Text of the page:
Jack White: Fear of the Dawn (Third Man Records) ****
Horace Andy: Midnight Rocker (On-U Sound Records) ****
Wet leg: Wet leg (Domino) ****
Calexique: El Mirador (City Slang) ****
Four long years have passed since the usually prolific Jack White released an album – anyone would think we were in the middle of a global pandemic. Fortunately, the blue bequiff has not let go of the bar and will land two new solo albums this year.
Entering Heaven Alive, described by White as a folk album, will be released in July, but the first breath of his popcorn double feature, Fear of the Dawn, is White in more familiar but ubiquitous unfettered rock territory. The Detroit-born, Nashville-based music maven is fluent in many musical languages and roams freely, often in the span of a single song.
The jaw-dropping comeback track, Taking Me Back, applies a heavy fuzz riff to its classic rock groove before launching into prog rock keyboards with a funk cut and random beat. Yes, Jack White will always be bored before his listeners.
There is no fat in this feast. The title track is a two-minute sprint, unleashing further fuzztastic metallic riffola, while The White Raven keeps the punky rhythm pugnacious.
But the relentless momentum doesn’t preclude playful embellishments. Hi De Ho is one of White’s periodic entertaining follies with mountain drumming and a powerful devotional ululation giving way to a peppy, edgy bassline, silvery synth arpeggios and rap. Among other eccentric highlights, Eosophobia oscillates between a dub reggae beat and freewheeling Cream-esque blues rock, with a vampiric White unleashing solar voodoo: “the sun goes down when I say it, but the sun comes up when it wants ” . After this complete encounter, you may need to lie down in a darkened room.
Icon darling of reggae Horace Andy is one of Jamaica’s most soulful voices, nicknamed Sleepy for her effortless style, which is captured in splendid spirit on dub producer Adrian Sherwood’s new album Midnight Rocker, backed by his band On U Sound featuring Skip McDonald by Tackhead and Doug Wimbish.
The mournful breathing of melodica, the sweet sashay of reggae and the warning lyrics of Easy Money set the bittersweet tone. A wise message of caution runs through the album. The Materialist cost of living blues number protects against the temptations of peacock displays. Watch Over Them is a reggae prayer against the seduction of violence and Today is Right Here begs us to live in the moment.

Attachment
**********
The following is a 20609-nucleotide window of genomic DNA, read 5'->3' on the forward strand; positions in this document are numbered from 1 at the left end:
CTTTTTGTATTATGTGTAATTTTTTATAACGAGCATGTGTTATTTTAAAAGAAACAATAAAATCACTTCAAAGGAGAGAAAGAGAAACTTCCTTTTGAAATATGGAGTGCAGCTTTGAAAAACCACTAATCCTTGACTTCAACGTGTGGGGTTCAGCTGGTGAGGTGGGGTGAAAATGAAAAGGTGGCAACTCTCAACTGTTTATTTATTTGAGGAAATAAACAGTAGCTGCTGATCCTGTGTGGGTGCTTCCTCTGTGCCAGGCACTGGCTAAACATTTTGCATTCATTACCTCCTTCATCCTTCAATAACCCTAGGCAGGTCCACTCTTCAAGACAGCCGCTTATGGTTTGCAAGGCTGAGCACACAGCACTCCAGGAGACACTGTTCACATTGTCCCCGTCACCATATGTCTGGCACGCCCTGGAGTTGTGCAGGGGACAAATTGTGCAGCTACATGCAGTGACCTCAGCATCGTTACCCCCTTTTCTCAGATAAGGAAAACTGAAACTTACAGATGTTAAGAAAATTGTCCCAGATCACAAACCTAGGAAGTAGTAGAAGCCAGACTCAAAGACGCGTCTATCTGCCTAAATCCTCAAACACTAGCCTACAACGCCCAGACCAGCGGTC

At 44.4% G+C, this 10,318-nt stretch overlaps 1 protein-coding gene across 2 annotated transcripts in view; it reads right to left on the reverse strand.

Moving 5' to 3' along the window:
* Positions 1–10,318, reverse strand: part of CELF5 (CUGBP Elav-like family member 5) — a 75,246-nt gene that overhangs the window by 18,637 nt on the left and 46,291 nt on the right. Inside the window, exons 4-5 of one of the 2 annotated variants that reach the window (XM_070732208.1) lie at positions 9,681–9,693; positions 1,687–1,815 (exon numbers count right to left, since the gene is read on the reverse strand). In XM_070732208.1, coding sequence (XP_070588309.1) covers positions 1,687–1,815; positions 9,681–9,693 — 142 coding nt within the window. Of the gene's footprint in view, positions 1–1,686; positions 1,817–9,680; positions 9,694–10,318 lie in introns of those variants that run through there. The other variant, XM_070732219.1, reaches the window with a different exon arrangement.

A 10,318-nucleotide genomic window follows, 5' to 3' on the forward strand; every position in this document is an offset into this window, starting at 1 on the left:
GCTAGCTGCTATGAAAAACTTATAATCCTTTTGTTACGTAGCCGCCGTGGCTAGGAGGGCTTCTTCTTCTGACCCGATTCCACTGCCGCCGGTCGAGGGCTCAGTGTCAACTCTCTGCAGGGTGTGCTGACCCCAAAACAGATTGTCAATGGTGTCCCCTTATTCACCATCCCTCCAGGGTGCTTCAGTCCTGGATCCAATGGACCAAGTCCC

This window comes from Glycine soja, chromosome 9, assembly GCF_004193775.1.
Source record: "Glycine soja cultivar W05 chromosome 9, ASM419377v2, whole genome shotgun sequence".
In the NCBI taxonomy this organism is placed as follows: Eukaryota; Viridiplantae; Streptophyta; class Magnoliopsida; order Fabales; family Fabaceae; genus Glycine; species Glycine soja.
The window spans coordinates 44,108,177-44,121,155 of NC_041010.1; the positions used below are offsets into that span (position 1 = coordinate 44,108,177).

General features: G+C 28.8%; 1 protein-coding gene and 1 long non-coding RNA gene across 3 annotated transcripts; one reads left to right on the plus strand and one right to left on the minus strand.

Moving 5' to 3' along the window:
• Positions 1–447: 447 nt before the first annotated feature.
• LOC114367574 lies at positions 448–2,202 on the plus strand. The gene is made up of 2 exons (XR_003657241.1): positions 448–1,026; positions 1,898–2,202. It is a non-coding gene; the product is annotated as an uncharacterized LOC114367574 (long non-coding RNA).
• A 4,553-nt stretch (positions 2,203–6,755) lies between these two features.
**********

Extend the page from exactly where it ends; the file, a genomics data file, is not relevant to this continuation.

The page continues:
Andy is probably best known in the UK as Massive Attack’s oldest vocalist, so it’s a treat to hear his stripped down version of their classic single Safe from Harm, originally sung by Shara Nelson, featuring a bass line intact but devoid of the sumptuous strings. .
Rhian Teasdale and Hester Chambers trained on the Isle of Wight wet leg in 2019 with the laudable aim of writing fun songs, and which hit home when the first deadpan earworm Chaise Longue became a viral hit last year. Their self-titled debut album fleshes out their quirky vision with the rhythmic carefreeness and funny sentiments of Ur Mum, the springy lo-fi punk vocals Oh No (“you’re so awake, Diet Coke”) and Supermarket’s bass rumination on the shot of a new romance, proclaiming “I want to shop until I’m weak in the knees”.
Duo of American border countries Calexic are staunch exponents of the frictionless commerce, straddling musical cultures with ease on their tenth album, collaborating again with brilliant Guatemalan singer Gaby Moreno on the title track’s Latino hunt and Iron & Wine’s Sam Beam on the sweet and free Tex-Mex Crosby, Styles Stills & Nash from Harness the Wind. Cumbia Peninsula is equal parts mariachi and Morricone and elsewhere they use vibrant mariachi horns, elegant salsa and soft desert rock in their evocative soundtracks.
Beethoven: Piano Concertos, No. 5 & “No. 0” (Naxos) ****
Beethoven wrote two piano concertos in E flat, but only one of them is among the official five. The best known is, of course, the last of the composer, “the Emperor”. But as soloist Boris Giltburg demonstrates in an offbeat duet on this disc, with the Royal Liverpool Philharmonic and conductor Vasily Petrenko, in addition to his “Emperor”, the young Beethoven composed a genre prototype, the Concerto “No. 0”. His skilful childhood – despite the lack of an existing orchestral score, so this is just a piano solo – is perfectly captured by the Moscow-born pianist. The real draw, however, is inevitably the later concerto, which Giltburg presents with powerful urgency and panache, urging Petrenko and the orchestra to line up, which they do deliberately. Yet there is also a penetrating richness and delicacy in the opening movement, which prepares us for the golden serenity of Giltburg’s Adagio and the final volcanic thrust of the Finale. Ken Walton
Iona Lane: Hallival (own label) ****
Time and tide run through this debut album by young singer-songwriter Iona Lane. Raised in Yorkshire, her Scottish holidays sparked a passion for nature that permeates her songs, delivered with a light, melodious voice and engaging conviction, richly accompanied by her own guitar, Mia Scott’s warm-toned fiddle, bassist Jay Taylor, drummer Louis Berthoud and Sol Edwards on keyboards. The Western Tidal Swell opener, with guest vocals from Jenny Sturgeon, eloquently sets the tone, inspired by the Isle of Rum, with its titular volcanic plug from Hallival. Also memorable is Mary Anning, celebrating the all-too-often-overlooked dean of Victorian fossil collectors. Schiehallion’s totemic peak is celebrated for its historic role in calculating the Earth’s density, accompanied by guest harp and violin by Rachel Newton and Lauren MacColl. Siren isn’t quite as successful, with its labored, Middle Eastern-style intonation, but May You Find Time’s cheerful invocation is genuinely compelling. Jim Gilchrist
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